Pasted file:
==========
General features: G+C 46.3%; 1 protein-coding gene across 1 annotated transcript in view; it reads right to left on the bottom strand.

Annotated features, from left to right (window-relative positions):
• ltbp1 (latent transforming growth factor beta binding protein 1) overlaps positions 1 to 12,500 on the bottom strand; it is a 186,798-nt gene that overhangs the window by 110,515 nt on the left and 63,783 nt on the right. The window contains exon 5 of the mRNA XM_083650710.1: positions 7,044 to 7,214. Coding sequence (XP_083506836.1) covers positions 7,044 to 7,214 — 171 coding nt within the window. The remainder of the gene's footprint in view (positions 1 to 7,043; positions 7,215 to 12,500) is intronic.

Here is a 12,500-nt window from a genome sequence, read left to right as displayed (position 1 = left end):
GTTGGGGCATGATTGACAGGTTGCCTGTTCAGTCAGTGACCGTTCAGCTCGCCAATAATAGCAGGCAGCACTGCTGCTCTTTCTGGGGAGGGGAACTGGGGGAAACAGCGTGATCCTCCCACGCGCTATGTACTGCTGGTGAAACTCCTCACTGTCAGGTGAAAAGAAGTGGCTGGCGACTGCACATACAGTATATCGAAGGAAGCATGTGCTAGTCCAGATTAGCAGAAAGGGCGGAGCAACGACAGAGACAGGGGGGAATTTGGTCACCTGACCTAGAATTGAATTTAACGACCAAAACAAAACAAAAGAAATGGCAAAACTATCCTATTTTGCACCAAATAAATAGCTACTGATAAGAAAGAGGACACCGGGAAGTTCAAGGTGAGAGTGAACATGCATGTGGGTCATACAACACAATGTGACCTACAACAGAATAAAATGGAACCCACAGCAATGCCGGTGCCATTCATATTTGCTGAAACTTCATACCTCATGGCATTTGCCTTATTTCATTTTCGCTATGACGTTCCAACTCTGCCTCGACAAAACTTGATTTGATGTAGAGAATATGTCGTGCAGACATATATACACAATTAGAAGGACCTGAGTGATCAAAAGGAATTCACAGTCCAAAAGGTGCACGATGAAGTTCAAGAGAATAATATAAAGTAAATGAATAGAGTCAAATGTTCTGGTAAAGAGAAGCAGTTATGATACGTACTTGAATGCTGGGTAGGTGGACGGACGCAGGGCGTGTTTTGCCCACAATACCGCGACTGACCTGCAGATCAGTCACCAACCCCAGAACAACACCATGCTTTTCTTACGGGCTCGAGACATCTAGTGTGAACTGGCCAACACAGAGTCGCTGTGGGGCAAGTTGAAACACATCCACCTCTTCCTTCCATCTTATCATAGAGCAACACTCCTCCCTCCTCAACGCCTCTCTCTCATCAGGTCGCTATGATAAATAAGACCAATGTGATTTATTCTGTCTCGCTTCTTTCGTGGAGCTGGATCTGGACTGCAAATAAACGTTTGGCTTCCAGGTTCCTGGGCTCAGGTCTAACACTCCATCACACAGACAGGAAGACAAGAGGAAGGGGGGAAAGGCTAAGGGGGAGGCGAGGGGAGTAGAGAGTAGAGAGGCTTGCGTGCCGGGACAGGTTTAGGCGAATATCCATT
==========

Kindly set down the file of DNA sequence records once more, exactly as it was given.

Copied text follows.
General features: G+C 46.3%; 1 protein-coding gene across 1 annotated transcript in view; it reads right to left on the bottom strand.

Annotated features, from left to right (window-relative positions):
• ltbp1 (latent transforming growth factor beta binding protein 1) overlaps positions 1 to 12,500 on the bottom strand; it is a 186,798-nt gene that overhangs the window by 110,515 nt on the left and 63,783 nt on the right. The window contains exon 5 of the mRNA XM_083650710.1: positions 7,044 to 7,214. Coding sequence (XP_083506836.1) covers positions 7,044 to 7,214 — 171 coding nt within the window. The remainder of the gene's footprint in view (positions 1 to 7,043; positions 7,215 to 12,500) is intronic.

Here is a 12,500-nt window from a genome sequence, read left to right as displayed (position 1 = left end):
GTTGGGGCATGATTGACAGGTTGCCTGTTCAGTCAGTGACCGTTCAGCTCGCCAATAATAGCAGGCAGCACTGCTGCTCTTTCTGGGGAGGGGAACTGGGGGAAACAGCGTGATCCTCCCACGCGCTATGTACTGCTGGTGAAACTCCTCACTGTCAGGTGAAAAGAAGTGGCTGGCGACTGCACATACAGTATATCGAAGGAAGCATGTGCTAGTCCAGATTAGCAGAAAGGGCGGAGCAACGACAGAGACAGGGGGGAATTTGGTCACCTGACCTAGAATTGAATTTAACGACCAAAACAAAACAAAAGAAATGGCAAAACTATCCTATTTTGCACCAAATAAATAGCTACTGATAAGAAAGAGGACACCGGGAAGTTCAAGGTGAGAGTGAACATGCATGTGGGTCATACAACACAATGTGACCTACAACAGAATAAAATGGAACCCACAGCAATGCCGGTGCCATTCATATTTGCTGAAACTTCATACCTCATGGCATTTGCCTTATTTCATTTTCGCTATGACGTTCCAACTCTGCCTCGACAAAACTTGATTTGATGTAGAGAATATGTCGTGCAGACATATATACACAATTAGAAGGACCTGAGTGATCAAAAGGAATTCACAGTCCAAAAGGTGCACGATGAAGTTCAAGAGAATAATATAAAGTAAATGAATAGAGTCAAATGTTCTGGTAAAGAGAAGCAGTTATGATACGTACTTGAATGCTGGGTAGGTGGACGGACGCAGGGCGTGTTTTGCCCACAATACCGCGACTGACCTGCAGATCAGTCACCAACCCCAGAACAACACCATGCTTTTCTTACGGGCTCGAGACATCTAGTGTGAACTGGCCAACACAGAGTCGCTGTGGGGCAAGTTGAAACACATCCACCTCTTCCTTCCATCTTATCATAGAGCAACACTCCTCCCTCCTCAACGCCTCTCTCTCATCAGGTCGCTATGATAAATAAGACCAATGTGATTTATTCTGTCTCGCTTCTTTCGTGGAGCTGGATCTGGACTGCAAATAAACGTTTGGCTTCCAGGTTCCTGGGCTCAGGTCTAACACTCCATCACACAGACAGGAAGACAAGAGGAAGGGGGGAAAGGCTAAGGGGGAGGCGAGGGGAGTAGAGAGTAGAGAGGCTTGCGTGCCGGGACAGGTTTAGGCGAATATCCATT